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SPF T.I. Poll (Week 1): Overcoming Adversity

Starting last Thursday, the NFL season began another year which means that SPF is back with our weekly "Team Identity" Poll.

To recap, SPF rates teams not on how good they are, but how well they relate to the fans in the Footprint.  Pro sports isn't as relevant down in our area as it is in other parts of the country, due college football's dominance and pro sports' late arrival on the scene, so teams have to work a little harder to find a connection.

Here at SPF, we believe there is much to admire at the pro level.  The men who play and coach this game have to work extremely hard to beat their opponents when talent remains close to even on both sidelines as oppsoed to the disparity in talent that often exists at the college level.

The weekly effort to overcome this type of adversity makes the pro game compelling.

Let's begin!

1.  Dallas Cowboys - This team will remain at or near the top for the forseeable future.  Texas might be the strongest football state across the board, and the Cowboys are a Cadillac franchise with Super Bowls and a state of the art stadium coming next season.  This year's team has stars all around, and they look poised to go a long way into the playoffs.  Their win against Cleveland was decisive.

2.  New Orleans Saints - Yes, it was only the first game of the season, but the Saints proved a lot in week one.  First, they beat last year's NFC South winner, the Bucs.  Second, Reggie Bush, one of their franchise players, was back as a factor on the field.

Most importantly, the game was a sell out even though many fans had to overcome the aftermath of Hurricane Gustav.  The Saints are becoming the Chicago Cubs of the NFL.

3.  Washington Redskins - A loser in the Thursday night opener, the Redskins are in the number #3 position more due to reputation off the field than production on it.  This team and the Cowboys shared most of the Footprint fans for many years before expansion.  That should make them a fixture in the top two every week.

Unfortunately, the Redskins have been under the reigns of owner Daniel Snyder who tries to be Jerry Jones, but he ends up looking like Dr. Evil.  He has what appears to be Maxi, er, Mini-Me (Vinny Cerrato) running his personnel and now Jim Zorn serves as his "number two," coaching the team and trying to make sense of the jumble of a roster he's been handed.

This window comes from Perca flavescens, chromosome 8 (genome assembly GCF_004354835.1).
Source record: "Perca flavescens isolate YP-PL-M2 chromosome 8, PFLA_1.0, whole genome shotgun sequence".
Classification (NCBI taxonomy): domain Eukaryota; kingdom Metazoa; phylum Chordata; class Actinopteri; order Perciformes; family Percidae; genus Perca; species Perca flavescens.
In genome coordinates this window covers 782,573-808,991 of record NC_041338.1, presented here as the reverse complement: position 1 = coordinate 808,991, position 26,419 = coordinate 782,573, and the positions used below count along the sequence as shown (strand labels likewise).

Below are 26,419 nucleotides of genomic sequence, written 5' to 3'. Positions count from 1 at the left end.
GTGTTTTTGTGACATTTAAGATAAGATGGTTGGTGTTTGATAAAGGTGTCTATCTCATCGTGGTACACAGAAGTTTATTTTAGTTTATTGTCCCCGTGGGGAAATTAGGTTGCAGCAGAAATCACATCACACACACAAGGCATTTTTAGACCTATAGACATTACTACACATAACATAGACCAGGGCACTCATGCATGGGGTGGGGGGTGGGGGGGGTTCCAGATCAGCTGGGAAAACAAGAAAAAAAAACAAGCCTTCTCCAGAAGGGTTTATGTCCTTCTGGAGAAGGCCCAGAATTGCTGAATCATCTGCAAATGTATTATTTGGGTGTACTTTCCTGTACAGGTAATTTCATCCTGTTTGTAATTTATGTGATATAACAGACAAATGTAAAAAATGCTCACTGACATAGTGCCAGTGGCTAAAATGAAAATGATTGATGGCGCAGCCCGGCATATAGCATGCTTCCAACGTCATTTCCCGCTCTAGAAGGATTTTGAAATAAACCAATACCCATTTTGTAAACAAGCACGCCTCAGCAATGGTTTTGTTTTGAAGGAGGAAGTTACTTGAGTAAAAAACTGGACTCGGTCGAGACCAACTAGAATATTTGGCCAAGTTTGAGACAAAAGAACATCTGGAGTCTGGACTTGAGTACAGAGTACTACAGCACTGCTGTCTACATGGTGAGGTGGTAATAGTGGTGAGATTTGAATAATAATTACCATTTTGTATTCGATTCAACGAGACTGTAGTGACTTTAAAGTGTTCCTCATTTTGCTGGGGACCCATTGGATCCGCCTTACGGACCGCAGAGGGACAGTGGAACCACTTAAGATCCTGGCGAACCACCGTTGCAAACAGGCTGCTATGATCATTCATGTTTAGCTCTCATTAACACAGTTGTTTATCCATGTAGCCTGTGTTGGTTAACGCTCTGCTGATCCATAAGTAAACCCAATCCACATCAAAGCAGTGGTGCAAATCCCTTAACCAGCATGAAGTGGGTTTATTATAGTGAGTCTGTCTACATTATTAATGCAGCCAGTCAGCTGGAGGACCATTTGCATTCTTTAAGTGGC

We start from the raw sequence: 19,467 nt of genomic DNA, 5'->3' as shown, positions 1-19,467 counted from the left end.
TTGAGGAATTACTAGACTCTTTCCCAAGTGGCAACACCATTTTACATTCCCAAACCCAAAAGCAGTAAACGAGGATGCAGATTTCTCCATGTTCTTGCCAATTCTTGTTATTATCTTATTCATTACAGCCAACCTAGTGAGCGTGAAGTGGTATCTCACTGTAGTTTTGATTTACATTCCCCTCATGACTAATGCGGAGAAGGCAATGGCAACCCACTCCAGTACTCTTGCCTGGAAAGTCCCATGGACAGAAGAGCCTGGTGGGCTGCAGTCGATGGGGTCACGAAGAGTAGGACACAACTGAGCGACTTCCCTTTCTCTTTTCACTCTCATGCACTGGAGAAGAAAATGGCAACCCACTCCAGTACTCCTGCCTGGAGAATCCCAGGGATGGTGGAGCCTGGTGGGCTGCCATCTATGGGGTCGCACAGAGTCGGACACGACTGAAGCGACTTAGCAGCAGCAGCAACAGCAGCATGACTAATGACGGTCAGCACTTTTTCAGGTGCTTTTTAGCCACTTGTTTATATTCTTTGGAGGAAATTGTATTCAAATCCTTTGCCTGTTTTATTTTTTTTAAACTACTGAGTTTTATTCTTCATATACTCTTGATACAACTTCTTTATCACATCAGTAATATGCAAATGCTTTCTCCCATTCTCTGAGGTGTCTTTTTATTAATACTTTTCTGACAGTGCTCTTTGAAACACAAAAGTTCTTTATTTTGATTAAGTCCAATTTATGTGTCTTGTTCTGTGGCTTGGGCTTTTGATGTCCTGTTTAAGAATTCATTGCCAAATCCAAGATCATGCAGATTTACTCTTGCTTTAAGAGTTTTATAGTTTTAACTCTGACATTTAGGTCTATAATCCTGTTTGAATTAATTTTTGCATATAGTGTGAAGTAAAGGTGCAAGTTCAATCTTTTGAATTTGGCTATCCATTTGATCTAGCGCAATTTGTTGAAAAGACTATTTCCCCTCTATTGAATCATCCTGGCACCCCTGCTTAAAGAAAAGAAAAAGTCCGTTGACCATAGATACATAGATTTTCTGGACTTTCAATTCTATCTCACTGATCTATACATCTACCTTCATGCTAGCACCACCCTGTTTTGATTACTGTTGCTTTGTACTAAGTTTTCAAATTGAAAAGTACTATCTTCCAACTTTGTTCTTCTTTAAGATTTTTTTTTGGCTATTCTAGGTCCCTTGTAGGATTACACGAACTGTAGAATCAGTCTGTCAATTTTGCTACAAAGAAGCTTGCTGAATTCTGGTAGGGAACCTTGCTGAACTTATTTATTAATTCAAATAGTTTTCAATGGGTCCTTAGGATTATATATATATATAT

The fan base is strong for the Redskins, but the questions abound regarding this regime.  When the Washington Post questions their current identity, the Poll starts to trends downward.

4.  Indianapolis Colts - No team has had a stronger run to the top of our poll than the Colts.  It helps to have a star QB from the SEC (Peyton Manning) and a coach (Tony Dungy) that most agree is one of the NFL's class acts.  This team recently won a Super Bowl and opened their new stadium, Lucas Oil Stadium, Sunday night.

Unfortunately, the Colts stunk up their new joint losing big to the Bears.  Manning has been out all preseason and showed signs of rust.  Let's hope they can get on track in a hurry in what should be a wide open AFC this year.

5.  Tennessee Titans - Every year, the Titans are overlooked by NFL prognosticators.  Most of the time, they show up, play hard, and compete for the playoffs.  This season, like the last, they handed division rival Jacksonville an early season loss. 

The defense looks fierce, and the offense has playmakers.  This team remains in Jeff Fisher's image.

The one down point might be Vince Young.  His play was poor up until he was knocked out of the game by injury.  Young seems troubled.  Although his effective veteran backup (Kerry Collins) supports him, Young's recent behavior on and off the field have the Titans concerned about his mental stability.  Richard Justice of the Houston Chronicle writes about how far Vince Young has fallen from his days at Texas.

By today, Jeff Fisher admirably supported Young and put out a reasonable explanation of events that quiets any talk of Young as suicidal.  However, Fisher acknowledged that Collins will remain the starter and that Young will learn from him.

Although the Titans have less depending on him, SPF hope that Young's potential career path of star to has been will not be Vick-like.  Many have opined that the NFL's dose of adversity might be too large for the delicate egos of former college stars who can no longer prevail behind sheer athletic dominance.  We hope that Young truly learns from Collins who knows what it means to overcome adversity.

6.  Miami Dolphins - This team has taken some serious hits in the last decade, but their long and storied history (something few teams in the Footprint have) puts them in the upper half of our Poll.

The season ushers in the Bill Parcells era as he runs the team operations placing hand picked people in the GM chair and the coaching staff.

They lost week one, but they kept it competitive against the Brett Favre-injected Jets.  The lack of talent due to poor drafting was on display, but fans should expect the Dolphins to play better as the season wears on. 

The players believe in the new regime.  The fans will as well.

7.  Tampa Bay Buccaneers - The Bucs lost, and Jon Gruden benched QB Jeff Garcia.  Garcia should have been ready for this move.  Gruden gave him a shot last year, and Garcia thanked him by holding out, and then missing most of the pre-season due to nagging injuries. 

Gruden doesn't get a lot of sympathy from the press.  His gruff demeanor leaves many a little cold.  However, he doesn't apologize for his actions.